I also agree that the garage is over-sized. It's kind of like a garage dragging a house. It seems to be the main event rather than an accessory. First, I'd consider how much you really need this oversized garage. You say your parents are in poor health. How long are they likely to drive? Are they likely to each need a car? Teenagers typically don't have garage spaces -- they're simply too expensive. Unless your budget is very large, I'd cut back to a plain old two-car garage . . . and you can later add another detached two-car garage, if finances and need are there.
One thing I don't see is a back-door entrance. It might be that I just can't see it on this small schematic, but I'd look into adding one in that mudroom area. It'd allow people to come straight into that easy-to-clean spot and use the restroom or take off dirty shoes before coming into the real living area.
Another thought-- given that you expect to need this large house for only about a decade, would it be possible to build it with an eye towards selling it or renting it out, on a piece of land you *could* sell off, and then build something that is the right size for you and your husband later?
Otherwise, you'll be heating and cooling and maintaining a really large house for decades longer than you actually need the space.
If that plan makes sense to you, then I think I'd build a house that is just for living in, and make a separate structure (maybe an insulated and heated pole shed or something?) for your home business. That would keep employees and customers out of your house, and would allow you to have continuity with your business when you do sell and build again.
Or you could do what the Amish would do, and have a family home and a "grandma house"-- build the small home sized for two now, and let your parents live in it now, and you and your husband can move there later. In the meantime, you could rent out the small house or let one of your kids live in it.
I almost made the suggestion about a small, detached Granny cottage. Connected to the house via a walkway, it could be a practical idea.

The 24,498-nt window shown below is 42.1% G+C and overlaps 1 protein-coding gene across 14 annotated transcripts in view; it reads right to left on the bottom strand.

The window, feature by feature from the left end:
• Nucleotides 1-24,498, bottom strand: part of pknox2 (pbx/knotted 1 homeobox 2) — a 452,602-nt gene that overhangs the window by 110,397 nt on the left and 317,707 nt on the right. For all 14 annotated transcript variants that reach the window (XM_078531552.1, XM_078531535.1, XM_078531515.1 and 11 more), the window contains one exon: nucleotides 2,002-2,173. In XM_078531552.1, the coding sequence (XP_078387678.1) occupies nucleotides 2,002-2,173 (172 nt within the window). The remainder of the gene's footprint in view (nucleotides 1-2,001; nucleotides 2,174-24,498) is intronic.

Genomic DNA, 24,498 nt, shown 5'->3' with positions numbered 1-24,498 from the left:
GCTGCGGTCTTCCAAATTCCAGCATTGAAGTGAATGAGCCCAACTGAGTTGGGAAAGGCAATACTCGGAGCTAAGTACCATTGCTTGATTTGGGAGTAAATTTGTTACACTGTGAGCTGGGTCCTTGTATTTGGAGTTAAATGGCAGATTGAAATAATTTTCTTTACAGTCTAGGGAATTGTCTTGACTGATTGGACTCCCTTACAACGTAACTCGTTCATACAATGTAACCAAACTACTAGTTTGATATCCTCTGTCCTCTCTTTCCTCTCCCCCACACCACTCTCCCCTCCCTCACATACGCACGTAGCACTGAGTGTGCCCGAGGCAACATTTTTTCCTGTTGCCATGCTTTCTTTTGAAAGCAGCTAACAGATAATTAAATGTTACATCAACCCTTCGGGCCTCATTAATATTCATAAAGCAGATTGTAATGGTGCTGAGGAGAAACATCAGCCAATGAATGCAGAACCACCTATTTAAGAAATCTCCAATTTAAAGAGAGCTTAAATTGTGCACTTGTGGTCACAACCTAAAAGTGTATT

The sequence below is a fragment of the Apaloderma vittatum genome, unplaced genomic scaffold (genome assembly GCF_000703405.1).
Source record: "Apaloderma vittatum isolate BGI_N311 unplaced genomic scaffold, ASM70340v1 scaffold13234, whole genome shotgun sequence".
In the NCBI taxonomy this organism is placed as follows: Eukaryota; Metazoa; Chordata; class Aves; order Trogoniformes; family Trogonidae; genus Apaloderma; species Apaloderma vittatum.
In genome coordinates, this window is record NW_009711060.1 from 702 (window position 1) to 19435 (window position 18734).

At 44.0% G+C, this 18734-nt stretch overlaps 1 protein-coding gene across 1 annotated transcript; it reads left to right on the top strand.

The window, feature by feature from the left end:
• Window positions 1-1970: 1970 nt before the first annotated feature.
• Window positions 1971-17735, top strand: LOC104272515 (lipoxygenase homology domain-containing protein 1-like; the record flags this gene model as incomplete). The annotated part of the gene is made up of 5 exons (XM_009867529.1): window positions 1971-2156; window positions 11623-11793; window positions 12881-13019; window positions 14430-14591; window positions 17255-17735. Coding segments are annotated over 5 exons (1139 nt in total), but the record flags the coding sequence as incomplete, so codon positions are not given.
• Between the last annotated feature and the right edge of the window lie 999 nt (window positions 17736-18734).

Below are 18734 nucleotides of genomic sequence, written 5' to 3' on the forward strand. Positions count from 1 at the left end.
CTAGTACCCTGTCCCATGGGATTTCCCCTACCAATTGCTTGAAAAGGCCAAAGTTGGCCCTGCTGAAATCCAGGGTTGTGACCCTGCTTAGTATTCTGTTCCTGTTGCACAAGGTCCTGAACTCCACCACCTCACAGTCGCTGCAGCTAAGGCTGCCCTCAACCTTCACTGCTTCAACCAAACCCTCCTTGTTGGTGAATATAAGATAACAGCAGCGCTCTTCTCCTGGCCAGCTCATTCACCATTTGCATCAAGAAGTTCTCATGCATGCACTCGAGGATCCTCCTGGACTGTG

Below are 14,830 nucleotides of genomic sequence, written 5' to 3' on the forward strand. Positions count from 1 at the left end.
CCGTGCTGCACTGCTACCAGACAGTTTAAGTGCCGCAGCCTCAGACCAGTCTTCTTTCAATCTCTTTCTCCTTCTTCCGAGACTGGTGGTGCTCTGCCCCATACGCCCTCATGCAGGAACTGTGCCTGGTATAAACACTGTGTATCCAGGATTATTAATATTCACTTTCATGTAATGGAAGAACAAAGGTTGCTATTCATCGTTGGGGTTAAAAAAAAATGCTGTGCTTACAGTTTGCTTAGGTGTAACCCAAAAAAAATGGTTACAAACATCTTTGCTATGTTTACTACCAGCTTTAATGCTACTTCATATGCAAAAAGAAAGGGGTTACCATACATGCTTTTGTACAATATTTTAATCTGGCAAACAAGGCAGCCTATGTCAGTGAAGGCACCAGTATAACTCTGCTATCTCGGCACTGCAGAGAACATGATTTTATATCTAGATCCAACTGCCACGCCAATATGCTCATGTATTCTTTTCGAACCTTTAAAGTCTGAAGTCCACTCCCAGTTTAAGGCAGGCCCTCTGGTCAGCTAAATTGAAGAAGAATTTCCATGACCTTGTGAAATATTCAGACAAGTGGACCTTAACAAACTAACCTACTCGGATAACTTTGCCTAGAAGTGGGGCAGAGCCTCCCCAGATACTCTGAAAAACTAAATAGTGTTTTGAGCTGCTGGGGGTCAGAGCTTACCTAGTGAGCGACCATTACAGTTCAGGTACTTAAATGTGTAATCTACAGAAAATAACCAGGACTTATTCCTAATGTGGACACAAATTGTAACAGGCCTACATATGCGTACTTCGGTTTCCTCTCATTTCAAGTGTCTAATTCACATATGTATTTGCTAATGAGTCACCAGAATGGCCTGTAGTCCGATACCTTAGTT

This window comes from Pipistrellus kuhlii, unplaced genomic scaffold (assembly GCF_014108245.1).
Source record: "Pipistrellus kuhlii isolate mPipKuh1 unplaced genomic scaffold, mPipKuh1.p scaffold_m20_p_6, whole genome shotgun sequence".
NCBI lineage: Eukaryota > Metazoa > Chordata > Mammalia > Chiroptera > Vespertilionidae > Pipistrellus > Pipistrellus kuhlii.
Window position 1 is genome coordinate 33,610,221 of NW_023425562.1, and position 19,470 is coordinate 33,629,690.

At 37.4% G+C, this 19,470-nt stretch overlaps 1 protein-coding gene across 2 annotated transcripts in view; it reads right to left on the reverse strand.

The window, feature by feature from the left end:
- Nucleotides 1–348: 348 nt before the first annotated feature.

Oops -- I sent too soon.
My mom has a Granny cottage, of sorts. Built in late 60s/early 70s for an elderly relative, I know that my mom would never have anticipated how many changes that apartment would go through:
- The relative lived in it for a long time.
- When we were teens, we older kids had our bedrooms there, giving us a little bit of privacy.
- Another relative lived in it for a while.
- It served as two different businesses over the years.
- It stood empty for a long time (but my parents could turn on the heat /water heater for weekend guests).
- Now they live in the apartment, while one of my brothers and his kids share the larger house.
A smaller, separate dwelling sounds like a versitile, positive choice for your situation.
virgilcarter Ã¯Â¿Â½Ã¯Â¿Â½" I agree, itÃ¢ÂÂs not working and I do feel very rushed.
MrsPete Ã¯Â¿Â½Ã¯Â¿Â½" Thanks for the idea of the entry hall and moving the office. The garage is one-car and then the large structure is the Ã¢ÂÂshopÃ¢ÂÂ to house our motorhome and boats. It does look like a garage dragging a house. I was trying to bend it to Ã¢ÂÂhideÃ¢ÂÂ it a bit more with the house a little bit forward. The mudroom is redone since this rendering and there is a door from the garage straight into that area. Also, a side door to be added to the living room. PS: Love the term Ã¢ÂÂgranny cottageÃ¢ÂÂ!
zone4newby Ã¯Â¿Â½Ã¯Â¿Â½" Good idea, but we donÃ¢ÂÂt have a spot to do that. However, along that idea, we are looking at buying another piece of farm with a house and doing just what you say. IÃ¢ÂÂve not looked into the Grandma House, but will give it some thought.
To everyone, thanks for your thoughts. I think I will remove this post (if possible) to save everyone elseÃ¢ÂÂs time as it is definitely far from perfect.